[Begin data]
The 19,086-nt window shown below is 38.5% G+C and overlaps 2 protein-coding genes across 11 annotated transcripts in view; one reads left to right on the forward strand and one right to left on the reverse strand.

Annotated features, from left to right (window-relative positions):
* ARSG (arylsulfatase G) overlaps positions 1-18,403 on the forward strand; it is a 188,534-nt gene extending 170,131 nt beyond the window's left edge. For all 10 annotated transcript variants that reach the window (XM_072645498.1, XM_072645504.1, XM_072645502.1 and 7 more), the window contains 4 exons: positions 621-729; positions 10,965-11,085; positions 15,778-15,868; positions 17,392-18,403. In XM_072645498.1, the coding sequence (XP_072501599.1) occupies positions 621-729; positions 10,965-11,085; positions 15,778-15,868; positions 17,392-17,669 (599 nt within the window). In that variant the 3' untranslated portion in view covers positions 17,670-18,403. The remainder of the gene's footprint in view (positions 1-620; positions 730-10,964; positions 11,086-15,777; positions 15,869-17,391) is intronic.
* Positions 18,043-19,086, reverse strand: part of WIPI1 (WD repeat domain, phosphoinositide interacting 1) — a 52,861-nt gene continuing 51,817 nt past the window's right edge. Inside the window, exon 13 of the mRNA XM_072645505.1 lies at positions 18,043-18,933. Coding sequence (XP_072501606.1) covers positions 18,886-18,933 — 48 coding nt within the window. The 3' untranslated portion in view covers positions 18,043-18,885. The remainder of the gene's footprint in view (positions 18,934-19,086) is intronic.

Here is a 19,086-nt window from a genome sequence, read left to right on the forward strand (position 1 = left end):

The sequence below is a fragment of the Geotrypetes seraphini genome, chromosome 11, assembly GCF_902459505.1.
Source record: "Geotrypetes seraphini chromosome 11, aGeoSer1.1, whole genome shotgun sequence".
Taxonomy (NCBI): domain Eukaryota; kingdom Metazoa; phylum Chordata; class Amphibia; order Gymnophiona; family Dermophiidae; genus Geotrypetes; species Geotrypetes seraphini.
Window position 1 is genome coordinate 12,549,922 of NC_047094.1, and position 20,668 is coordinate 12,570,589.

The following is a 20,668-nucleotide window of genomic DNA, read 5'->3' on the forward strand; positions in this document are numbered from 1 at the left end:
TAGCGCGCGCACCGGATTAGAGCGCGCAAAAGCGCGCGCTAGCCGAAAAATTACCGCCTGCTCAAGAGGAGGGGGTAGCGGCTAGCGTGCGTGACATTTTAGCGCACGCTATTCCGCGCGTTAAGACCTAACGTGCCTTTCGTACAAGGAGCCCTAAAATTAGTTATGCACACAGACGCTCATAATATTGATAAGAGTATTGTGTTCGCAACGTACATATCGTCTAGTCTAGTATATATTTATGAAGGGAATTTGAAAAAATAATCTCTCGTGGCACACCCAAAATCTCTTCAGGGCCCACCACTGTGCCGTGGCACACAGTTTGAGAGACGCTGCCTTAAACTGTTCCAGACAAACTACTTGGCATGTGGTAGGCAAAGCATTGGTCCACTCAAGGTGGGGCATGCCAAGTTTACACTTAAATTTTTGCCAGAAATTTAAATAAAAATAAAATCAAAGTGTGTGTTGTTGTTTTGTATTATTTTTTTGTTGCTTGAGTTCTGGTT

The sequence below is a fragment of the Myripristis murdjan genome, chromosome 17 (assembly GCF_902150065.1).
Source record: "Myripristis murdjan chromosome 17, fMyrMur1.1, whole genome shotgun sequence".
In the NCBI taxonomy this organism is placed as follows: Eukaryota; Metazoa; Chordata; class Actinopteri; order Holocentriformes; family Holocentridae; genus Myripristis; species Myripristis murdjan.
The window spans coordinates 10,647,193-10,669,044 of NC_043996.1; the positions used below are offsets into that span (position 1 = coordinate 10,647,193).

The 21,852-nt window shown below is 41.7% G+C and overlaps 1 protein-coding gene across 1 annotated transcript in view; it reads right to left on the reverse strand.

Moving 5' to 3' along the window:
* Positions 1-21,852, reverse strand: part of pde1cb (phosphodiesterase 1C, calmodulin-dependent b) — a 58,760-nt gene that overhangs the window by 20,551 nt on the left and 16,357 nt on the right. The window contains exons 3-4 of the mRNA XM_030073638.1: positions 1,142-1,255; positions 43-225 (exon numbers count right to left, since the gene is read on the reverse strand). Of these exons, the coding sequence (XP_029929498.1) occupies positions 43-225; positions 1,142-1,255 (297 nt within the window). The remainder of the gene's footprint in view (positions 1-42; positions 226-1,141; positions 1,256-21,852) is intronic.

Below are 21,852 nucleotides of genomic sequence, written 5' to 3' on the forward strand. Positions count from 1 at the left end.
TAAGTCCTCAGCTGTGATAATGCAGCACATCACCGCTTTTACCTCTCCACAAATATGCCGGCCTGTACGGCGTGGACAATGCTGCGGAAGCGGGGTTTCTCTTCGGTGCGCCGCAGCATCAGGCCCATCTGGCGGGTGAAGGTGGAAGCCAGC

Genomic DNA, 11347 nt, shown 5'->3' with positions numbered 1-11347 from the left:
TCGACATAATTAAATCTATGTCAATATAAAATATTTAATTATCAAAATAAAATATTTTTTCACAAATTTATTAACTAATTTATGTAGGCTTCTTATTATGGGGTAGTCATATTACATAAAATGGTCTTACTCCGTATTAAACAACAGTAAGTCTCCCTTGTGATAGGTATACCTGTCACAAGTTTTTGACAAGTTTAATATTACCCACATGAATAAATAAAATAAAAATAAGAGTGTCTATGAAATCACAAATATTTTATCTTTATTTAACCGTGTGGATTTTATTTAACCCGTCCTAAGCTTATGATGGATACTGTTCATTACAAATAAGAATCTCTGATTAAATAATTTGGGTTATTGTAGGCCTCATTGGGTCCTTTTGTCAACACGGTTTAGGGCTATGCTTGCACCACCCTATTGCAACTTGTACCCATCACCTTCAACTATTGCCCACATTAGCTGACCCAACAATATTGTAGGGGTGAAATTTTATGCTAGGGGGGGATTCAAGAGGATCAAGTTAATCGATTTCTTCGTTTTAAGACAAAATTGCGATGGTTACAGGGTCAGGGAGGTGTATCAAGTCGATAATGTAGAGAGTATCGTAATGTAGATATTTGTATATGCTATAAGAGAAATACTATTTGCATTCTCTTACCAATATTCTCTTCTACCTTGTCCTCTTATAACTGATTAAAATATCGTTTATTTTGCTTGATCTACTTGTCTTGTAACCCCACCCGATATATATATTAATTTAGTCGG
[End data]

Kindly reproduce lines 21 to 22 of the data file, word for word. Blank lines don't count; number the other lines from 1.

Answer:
Genomic DNA, 11347 nt, shown 5'->3' with positions numbered 1-11347 from the left:
TCGACATAATTAAATCTATGTCAATATAAAATATTTAATTATCAAAATAAAATATTTTTTCACAAATTTATTAACTAATTTATGTAGGCTTCTTATTATGGGGTAGTCATATTACATAAAATGGTCTTACTCCGTATTAAACAACAGTAAGTCTCCCTTGTGATAGGTATACCTGTCACAAGTTTTTGACAAGTTTAATATTACCCACATGAATAAATAAAATAAAAATAAGAGTGTCTATGAAATCACAAATATTTTATCTTTATTTAACCGTGTGGATTTTATTTAACCCGTCCTAAGCTTATGATGGATACTGTTCATTACAAATAAGAATCTCTGATTAAATAATTTGGGTTATTGTAGGCCTCATTGGGTCCTTTTGTCAACACGGTTTAGGGCTATGCTTGCACCACCCTATTGCAACTTGTACCCATCACCTTCAACTATTGCCCACATTAGCTGACCCAACAATATTGTAGGGGTGAAATTTTATGCTAGGGGGGGATTCAAGAGGATCAAGTTAATCGATTTCTTCGTTTTAAGACAAAATTGCGATGGTTACAGGGTCAGGGAGGTGTATCAAGTCGATAATGTAGAGAGTATCGTAATGTAGATATTTGTATATGCTATAAGAGAAATACTATTTGCATTCTCTTACCAATATTCTCTTCTACCTTGTCCTCTTATAACTGATTAAAATATCGTTTATTTTGCTTGATCTACTTGTCTTGTAACCCCACCCGATATATATATTAATTTAGTCGG